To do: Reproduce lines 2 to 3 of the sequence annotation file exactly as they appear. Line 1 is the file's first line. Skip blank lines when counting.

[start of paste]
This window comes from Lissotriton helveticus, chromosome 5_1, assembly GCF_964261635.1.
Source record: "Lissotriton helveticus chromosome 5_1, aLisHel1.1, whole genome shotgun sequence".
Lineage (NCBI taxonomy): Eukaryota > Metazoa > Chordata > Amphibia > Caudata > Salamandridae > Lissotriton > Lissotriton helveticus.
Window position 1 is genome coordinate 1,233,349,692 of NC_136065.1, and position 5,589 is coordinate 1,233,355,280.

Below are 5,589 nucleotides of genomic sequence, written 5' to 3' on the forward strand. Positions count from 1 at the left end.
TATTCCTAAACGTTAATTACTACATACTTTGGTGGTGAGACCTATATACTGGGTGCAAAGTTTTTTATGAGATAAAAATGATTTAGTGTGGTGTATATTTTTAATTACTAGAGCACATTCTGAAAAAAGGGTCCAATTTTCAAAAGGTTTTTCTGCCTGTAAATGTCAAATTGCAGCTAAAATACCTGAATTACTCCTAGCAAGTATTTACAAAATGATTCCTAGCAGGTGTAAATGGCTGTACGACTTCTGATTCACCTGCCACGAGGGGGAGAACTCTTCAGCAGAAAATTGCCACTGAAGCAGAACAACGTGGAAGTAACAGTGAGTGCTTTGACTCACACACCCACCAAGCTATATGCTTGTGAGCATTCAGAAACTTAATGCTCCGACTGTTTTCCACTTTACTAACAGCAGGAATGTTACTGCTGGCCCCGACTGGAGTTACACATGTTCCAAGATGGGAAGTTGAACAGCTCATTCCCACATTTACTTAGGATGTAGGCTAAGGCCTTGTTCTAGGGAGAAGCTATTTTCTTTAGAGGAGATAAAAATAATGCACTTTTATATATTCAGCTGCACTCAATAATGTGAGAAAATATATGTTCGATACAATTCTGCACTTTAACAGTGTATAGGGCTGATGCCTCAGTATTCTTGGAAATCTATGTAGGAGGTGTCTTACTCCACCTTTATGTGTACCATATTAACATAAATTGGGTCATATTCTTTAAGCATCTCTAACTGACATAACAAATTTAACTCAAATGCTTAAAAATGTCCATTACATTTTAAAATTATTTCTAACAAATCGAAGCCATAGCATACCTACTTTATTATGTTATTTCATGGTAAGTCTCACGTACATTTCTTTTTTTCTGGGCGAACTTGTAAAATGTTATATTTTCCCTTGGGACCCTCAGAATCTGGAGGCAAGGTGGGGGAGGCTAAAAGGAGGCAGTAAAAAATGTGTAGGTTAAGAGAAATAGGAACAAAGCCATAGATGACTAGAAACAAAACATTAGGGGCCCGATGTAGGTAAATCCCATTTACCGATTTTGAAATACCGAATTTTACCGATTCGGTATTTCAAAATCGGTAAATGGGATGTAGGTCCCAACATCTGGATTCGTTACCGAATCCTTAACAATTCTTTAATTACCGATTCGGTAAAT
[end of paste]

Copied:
Source record: "Lissotriton helveticus chromosome 5_1, aLisHel1.1, whole genome shotgun sequence".
Lineage (NCBI taxonomy): Eukaryota > Metazoa > Chordata > Amphibia > Caudata > Salamandridae > Lissotriton > Lissotriton helveticus.